Politics and Religion in Central and Eastern Europe: Traditions and Transitions

By William H. Swatos Jr | Go to book overview

question, though, involves the postunification period itself. The Evangelical church of eastern Germany has lost much of its previous influence and is not well enough equipped for the new needs of the population.


Slovakia and the Former Yugoslavia

Vasil Gluchman, who makes concessions, especially at the end, to value judgments and prospects for intervention, outlines a detailed picture of the minority role of the Slovak Evangelical church. This is a precise, well-documented historical excursus, first to 1918, then up to 1948 (with extensive reference to elements of Christian socialism in Slovak Lutheranism), and finally with an up-to-date summary of recent developments. This is a little-known phenomenon, worth following closely so as to understand the complex role of religion in the former Czechoslovakia more fully.

Finally, the example of Medjugorje, analyzed by means of a research visit by Markle and McCrea, is especially interesting. Croatia and Slovenia declared their independence exactly ten years after the first appearance of the Madonna at Medjugorje. It should be pointed out at once that this site is in Bosnia-Hercegovina -- a Muslim region. However, the residents of Medjugorje are Croatian and Catholic. Clearly the event had a politicoreligious function from the outset; moreover, some months ago the town was occupied by Croatian troops.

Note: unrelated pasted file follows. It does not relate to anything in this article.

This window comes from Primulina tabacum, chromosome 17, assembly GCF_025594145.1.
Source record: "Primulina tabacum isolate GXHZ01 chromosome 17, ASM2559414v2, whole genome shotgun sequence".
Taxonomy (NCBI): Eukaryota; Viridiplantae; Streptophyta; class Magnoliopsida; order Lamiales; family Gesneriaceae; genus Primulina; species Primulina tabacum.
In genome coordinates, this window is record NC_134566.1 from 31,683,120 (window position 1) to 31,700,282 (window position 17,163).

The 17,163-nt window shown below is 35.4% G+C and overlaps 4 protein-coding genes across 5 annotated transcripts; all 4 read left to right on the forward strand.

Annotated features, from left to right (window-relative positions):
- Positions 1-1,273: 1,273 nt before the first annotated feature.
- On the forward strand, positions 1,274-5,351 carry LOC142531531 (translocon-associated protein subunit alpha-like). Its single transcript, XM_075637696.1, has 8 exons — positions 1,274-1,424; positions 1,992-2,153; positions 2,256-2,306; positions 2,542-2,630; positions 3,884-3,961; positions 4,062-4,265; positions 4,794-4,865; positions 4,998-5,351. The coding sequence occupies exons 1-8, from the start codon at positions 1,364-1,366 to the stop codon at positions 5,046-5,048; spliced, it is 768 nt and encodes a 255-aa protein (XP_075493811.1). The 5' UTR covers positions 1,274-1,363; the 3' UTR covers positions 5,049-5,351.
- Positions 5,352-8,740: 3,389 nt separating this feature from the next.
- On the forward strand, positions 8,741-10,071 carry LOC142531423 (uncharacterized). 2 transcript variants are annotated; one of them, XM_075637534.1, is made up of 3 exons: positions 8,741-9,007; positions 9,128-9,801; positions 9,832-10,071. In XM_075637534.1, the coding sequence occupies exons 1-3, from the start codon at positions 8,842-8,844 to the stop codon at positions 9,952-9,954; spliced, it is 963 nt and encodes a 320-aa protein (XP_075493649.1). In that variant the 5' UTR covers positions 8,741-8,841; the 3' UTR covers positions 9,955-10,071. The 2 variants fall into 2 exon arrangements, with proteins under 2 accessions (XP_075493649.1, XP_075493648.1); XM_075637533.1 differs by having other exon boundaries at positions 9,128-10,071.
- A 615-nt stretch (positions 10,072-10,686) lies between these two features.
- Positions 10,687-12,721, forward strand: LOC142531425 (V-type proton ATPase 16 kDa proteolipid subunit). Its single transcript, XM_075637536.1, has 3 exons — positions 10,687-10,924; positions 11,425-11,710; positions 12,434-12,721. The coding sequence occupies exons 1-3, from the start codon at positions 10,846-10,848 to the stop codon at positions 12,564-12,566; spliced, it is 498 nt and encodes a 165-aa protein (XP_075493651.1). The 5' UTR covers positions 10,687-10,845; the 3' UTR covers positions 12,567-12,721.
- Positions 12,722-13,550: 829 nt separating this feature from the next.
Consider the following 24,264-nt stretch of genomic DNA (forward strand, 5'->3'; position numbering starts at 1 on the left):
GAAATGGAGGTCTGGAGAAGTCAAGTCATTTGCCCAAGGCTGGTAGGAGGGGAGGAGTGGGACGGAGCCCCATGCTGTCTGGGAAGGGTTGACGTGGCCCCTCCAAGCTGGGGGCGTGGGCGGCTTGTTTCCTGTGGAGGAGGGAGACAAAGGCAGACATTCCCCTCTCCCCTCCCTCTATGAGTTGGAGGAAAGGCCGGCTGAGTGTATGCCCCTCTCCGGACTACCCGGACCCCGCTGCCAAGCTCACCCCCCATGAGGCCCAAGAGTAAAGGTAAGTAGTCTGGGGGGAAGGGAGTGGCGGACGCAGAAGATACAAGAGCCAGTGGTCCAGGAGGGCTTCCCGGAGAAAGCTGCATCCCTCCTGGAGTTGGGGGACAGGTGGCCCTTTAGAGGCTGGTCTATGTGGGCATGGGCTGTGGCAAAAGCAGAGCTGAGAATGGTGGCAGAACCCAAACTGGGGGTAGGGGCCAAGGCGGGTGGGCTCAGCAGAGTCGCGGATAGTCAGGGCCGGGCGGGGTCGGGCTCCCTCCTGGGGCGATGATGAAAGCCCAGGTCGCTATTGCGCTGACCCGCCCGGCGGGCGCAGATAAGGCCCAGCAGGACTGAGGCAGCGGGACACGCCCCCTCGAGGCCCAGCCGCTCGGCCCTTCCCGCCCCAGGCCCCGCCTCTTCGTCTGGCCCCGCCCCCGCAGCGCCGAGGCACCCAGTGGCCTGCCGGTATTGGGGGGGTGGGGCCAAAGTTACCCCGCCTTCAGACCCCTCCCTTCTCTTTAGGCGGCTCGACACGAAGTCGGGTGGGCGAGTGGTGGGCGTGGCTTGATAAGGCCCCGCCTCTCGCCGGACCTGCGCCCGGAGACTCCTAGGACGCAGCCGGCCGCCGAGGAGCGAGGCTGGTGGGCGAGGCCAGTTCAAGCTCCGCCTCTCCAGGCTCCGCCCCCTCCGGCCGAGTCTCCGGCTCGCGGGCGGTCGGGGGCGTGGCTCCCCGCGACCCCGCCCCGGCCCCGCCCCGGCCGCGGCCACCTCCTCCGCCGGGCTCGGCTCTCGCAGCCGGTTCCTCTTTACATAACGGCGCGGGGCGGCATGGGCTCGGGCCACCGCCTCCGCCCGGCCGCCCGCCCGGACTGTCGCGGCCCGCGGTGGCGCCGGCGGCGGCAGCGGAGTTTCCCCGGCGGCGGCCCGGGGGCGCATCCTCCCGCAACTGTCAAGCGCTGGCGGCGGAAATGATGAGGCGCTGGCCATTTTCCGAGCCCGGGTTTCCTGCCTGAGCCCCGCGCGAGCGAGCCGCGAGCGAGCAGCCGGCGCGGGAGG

The authors examine mainly the social construction of the Medjugorje phenomenon, the mobilization of resources and the administration of modernity, whereby faith, politics, tourism, economics, nationalism, culture, and development are interwoven in a complex system of meanings and actions. The appearances have an antisecular weight but do not fail also to create conflicts of legitimacy within the church (with opposing factions -- Franciscans on one side and the local bishop on the other). In any event, Medjugorje's reputation is now thoroughly confirmed.


CONCLUSION

It is hard to imagine the destinies of religious institutions in the formerly communist countries of Europe. The historicocultural contexts are too varied to allow one to foresee homogeneous results. However, at least one fact can be taken for granted: one way or another, the churches will maintain a role, perhaps more one of conservation and tradition than one of innovation and change. Thus the function of religion is guaranteed well beyond any process of secularization and any forecast regarding the eclipse of the sacred.

-16-

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